With this callous, arrogant announcement that they are forging ahead regardless, the time is rotten ripe for the unions to lead workers in a campaign of industrial action, to hit Diageo’s profit margins.

This could be accompanied by a truly international appeal for a mass consumer boycott, which would potentially have a devastating impact on a company that relies overwhelmingly on overseas markets, and its overseas image.

Already the campaign of protest emails and online petitions has garnered widespread support in the likes of the USA, one of Diageo’s prime markets, and the Teamsters’ Union has offered to support action by UNITE the union.

A tremendous publicity campaign has been conducted over the summer, on the streets, at football matches, and at golf and other sporting events sponsored by the world’s biggest drinks company. But unless the national union leaderships give confidence to workers to hit back with action that damages the production of profits for Paul Walsh and his cronies in the boardroom, there will soon be nothing left to fight back with.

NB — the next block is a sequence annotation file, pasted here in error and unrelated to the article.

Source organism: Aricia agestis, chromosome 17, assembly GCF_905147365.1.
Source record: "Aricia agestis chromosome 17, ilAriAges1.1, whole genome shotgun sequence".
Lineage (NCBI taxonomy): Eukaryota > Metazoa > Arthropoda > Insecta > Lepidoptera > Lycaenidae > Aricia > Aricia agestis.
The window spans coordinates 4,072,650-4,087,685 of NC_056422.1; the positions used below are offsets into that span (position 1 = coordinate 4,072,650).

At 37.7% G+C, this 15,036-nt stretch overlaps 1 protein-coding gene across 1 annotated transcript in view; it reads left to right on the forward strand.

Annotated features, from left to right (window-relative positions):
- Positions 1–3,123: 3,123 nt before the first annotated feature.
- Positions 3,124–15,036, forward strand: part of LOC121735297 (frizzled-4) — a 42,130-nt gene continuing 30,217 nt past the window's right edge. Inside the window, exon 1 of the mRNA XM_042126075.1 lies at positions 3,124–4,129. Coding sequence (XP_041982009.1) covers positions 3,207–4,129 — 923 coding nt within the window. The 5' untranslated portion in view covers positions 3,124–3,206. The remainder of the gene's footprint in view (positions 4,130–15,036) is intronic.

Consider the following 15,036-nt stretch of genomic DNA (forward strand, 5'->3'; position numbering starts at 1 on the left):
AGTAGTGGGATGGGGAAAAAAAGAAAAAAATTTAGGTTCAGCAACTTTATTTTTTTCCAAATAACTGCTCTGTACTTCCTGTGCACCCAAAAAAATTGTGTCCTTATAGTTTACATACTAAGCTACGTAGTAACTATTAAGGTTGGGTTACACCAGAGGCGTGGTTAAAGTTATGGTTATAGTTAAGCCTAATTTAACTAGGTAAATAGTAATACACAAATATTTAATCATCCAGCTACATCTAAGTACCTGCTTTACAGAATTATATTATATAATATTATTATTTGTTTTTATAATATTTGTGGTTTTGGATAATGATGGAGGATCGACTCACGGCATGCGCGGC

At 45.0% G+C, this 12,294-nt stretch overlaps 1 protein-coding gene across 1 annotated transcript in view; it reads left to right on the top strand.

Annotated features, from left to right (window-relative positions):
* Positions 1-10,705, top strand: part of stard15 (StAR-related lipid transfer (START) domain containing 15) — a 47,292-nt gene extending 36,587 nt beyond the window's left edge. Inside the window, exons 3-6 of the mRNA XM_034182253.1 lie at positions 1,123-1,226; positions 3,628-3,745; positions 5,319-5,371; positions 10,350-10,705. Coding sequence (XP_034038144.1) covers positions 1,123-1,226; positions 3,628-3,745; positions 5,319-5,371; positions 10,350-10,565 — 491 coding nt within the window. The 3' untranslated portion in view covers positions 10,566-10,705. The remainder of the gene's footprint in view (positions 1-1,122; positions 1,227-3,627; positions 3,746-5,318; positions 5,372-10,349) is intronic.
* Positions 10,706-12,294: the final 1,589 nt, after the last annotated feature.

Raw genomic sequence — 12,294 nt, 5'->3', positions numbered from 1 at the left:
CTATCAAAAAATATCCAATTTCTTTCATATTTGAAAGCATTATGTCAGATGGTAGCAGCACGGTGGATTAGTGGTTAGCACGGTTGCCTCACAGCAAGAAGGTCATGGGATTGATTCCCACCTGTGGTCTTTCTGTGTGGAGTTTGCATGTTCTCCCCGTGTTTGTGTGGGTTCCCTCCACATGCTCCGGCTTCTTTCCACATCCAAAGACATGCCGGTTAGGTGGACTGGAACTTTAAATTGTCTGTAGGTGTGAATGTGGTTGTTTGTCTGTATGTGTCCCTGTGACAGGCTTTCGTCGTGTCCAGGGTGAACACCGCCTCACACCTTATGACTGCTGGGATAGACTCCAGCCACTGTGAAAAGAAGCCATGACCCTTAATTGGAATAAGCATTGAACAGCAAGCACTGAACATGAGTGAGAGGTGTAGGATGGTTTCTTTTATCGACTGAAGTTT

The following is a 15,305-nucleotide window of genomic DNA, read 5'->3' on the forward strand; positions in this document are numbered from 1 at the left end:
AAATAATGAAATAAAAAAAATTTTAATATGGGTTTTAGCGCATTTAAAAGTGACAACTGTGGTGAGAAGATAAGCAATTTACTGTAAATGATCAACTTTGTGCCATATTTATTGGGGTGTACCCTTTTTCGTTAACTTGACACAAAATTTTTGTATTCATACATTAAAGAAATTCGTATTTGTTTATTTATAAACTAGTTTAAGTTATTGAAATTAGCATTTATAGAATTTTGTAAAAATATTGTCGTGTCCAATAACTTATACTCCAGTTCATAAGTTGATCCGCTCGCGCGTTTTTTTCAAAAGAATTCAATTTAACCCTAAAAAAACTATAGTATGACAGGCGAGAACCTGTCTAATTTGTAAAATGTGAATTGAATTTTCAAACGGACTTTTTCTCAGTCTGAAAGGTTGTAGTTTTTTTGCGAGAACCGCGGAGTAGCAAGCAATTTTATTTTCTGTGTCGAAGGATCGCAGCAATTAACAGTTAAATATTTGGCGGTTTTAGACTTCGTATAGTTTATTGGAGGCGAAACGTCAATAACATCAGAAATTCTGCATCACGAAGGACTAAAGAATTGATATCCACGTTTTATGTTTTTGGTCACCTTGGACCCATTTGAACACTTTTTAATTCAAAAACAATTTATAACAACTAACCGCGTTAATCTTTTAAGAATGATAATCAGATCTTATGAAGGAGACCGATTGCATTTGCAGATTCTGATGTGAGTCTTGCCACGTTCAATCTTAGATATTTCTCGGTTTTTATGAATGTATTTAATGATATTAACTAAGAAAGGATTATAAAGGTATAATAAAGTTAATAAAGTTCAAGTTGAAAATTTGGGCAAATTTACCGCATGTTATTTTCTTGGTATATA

Diageo’s chief executive Paul Walsh has just had another obscene boost to his wealth, at precisely the time he struts the world stage handing out redundancy notices to families who face a future of not knowing where the next meal will come from.

His ‘wage’ actually went down last year compared to 2008 – when he took home £5.1m. That previous income should help cushion him from having to exist on £3.5m in the year up to 30 June 2009 ... the very day before the closure announcements!

That means a ‘salary’ of £67,300 a week! And if that is not vomit-inducing enough, his pension pot more than compensated for the “fall” in salary: it rose by £3.4m to £11.7m during the past year. So if this arrogant prat decides to retire, he stands to draw a pension of £637,000.